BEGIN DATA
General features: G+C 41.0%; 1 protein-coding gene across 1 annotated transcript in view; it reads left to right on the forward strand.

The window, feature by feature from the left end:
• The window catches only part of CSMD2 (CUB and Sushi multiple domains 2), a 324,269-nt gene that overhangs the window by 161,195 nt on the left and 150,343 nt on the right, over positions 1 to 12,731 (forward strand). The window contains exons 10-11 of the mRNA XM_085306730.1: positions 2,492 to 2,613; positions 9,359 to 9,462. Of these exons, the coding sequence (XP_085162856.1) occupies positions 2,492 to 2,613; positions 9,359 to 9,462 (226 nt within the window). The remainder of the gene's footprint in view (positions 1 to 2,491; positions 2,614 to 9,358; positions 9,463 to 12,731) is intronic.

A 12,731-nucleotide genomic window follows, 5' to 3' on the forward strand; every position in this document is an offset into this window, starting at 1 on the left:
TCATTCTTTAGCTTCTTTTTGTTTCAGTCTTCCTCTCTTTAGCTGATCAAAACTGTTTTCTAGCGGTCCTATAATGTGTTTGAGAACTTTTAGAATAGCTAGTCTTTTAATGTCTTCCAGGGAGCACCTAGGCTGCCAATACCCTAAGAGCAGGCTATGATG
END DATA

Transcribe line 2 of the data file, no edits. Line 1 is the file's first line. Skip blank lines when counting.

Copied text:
The window, feature by feature from the left end: